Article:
ITAR COMPLIANCE TRAINING

Guidelines For Preparing Commodity Jurisdiction (CJ) Requests

Purpose: The purpose of a commodity jurisdiction request is to determine whether an item or service is covered by the U.S. Munitions List (USML) and therefore subject to export controls administered by the U.S. Department of State pursuant to the Arms Export Control Act and the International Traffic in Arms Regulations (ITAR). If after reviewing the USML and other relevant parts of the ITAR, in particular ITAR §120.3 and §120.4, you are unsure of the export jurisdiction of an item or service, you should request a CJ determination. A CJ request may also be used for consideration of the re-designation of an item or service currently covered by the USML, which could result in the item or service being moved to the licensing jurisdiction of the Department of Commerce. You need not be registered with the Directorate of Defense Trade Controls (DDTC) as a manufacturer of defense articles or an exporter of defense articles and/or services to request a CJ determination. It is preferable that the manufacturer file the application. However, if you are not the manufacturer of the item for which you seek a CJ determination, we recommend that you coordinate with the manufacturer to obtain the information necessary for the CJ request as well as a letter of authorization from them. A response from DDTC to a CJ request determines the proper licensing authority for an item or service. It is not a license or approval to export. If you want to export your item or perform services while the CJ determination is in the review process, you must be registered and obtain the appropriate approval from DDTC prior to export. Please check the DDTC web site (www.pmddtc.state.gov) for information on registration and licensing.

CJ Process: A CJ request should be submitted to DDTC in the form of a letter and supporting documents (1 original and 8 copies). Once received, the request is assigned a CJ number; a letter informing you of this will be sent within two weeks of our receiving your CJ request. Copies of the request are sent to the appropriate U.S. Government agencies for review. To avoid your request being Returned Without Action (RWA) and to prevent delays in the interagency coordination process, we ask that you provide in your submission all the information requested. This information must be provided in nine complete sets including:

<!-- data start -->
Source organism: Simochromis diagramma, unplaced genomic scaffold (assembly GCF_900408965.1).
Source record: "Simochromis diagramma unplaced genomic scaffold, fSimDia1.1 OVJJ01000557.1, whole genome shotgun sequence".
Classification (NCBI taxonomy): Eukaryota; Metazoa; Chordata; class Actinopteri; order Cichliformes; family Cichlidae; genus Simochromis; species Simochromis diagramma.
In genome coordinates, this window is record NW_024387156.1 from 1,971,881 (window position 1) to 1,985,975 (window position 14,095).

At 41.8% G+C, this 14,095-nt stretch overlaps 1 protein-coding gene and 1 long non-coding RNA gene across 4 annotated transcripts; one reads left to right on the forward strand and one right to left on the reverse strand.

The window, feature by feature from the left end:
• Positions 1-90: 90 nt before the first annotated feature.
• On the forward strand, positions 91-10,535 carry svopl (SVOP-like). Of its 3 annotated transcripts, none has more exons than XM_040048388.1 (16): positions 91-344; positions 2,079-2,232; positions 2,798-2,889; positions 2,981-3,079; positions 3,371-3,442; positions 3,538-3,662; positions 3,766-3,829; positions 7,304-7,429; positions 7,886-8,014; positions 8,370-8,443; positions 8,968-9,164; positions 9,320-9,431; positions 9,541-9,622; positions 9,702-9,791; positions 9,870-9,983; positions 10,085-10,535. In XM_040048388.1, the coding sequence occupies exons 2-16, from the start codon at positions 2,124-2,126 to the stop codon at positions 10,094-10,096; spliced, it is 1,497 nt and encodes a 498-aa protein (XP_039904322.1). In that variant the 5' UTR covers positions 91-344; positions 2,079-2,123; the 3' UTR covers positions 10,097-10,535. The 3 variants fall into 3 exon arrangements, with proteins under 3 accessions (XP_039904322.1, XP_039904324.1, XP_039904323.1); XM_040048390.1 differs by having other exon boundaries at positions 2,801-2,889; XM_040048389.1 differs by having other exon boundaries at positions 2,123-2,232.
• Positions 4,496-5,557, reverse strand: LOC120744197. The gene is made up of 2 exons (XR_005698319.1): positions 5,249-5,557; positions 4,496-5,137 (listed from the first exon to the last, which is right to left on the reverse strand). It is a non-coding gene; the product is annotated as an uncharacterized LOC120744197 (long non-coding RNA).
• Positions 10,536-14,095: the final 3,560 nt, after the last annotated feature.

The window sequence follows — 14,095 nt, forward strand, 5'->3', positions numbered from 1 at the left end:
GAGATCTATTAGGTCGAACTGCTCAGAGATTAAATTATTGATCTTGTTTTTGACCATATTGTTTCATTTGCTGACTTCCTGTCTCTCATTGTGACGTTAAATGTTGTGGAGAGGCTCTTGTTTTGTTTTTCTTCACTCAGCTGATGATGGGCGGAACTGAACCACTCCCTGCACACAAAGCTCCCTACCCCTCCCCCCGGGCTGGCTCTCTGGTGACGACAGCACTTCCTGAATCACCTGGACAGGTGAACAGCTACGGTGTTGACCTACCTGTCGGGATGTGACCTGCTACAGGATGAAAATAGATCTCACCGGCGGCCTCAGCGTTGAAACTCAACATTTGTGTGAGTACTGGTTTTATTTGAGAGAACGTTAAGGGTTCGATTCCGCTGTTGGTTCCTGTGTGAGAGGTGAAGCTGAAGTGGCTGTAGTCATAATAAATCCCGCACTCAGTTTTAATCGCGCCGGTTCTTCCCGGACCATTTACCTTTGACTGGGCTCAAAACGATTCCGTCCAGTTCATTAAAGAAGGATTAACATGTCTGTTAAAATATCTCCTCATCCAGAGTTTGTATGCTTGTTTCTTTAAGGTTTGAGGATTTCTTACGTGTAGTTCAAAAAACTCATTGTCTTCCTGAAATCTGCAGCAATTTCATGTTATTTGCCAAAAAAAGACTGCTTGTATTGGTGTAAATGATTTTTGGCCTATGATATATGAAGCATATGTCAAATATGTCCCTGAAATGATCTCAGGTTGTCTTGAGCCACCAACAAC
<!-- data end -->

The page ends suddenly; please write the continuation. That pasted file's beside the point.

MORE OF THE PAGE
After the necessary technical and policy reviews, other relevant agencies provide their recommendations regarding the appropriate export control jurisdiction to DDTC. DDTC considers the interagency recommendations in reaching a final decision, of which you will be notified by letter. NOTE: It is not appropriate to submit your entire product catalog for determination at one time. DDTC will only make CJ determinations on an item-by-item basis.

Preparing a CJ Package: Use the following guidelines in preparing the CJ letter and supporting documentation.

1. Subject Line – On the subject line, identify the letter as a “Commodity Jurisdiction Request for [state the item and/or service].” Be as specific as possible in identifying the item (including the name of the item, the manufacturer, the model and/or part numbers) and/or service. If the request is for reconsideration of a previous CJ case number, cite that CJ number. If you are registered with DDTC as a manufacturer and/or exporter of defense articles or defense services, include your DDTC Applicant Code below the subject line.

2. Description – State what the item is, what it is a component of, what it does, how it works, and any other information that explains the item. If the CJ is for a service, provide comparable information that explains the service.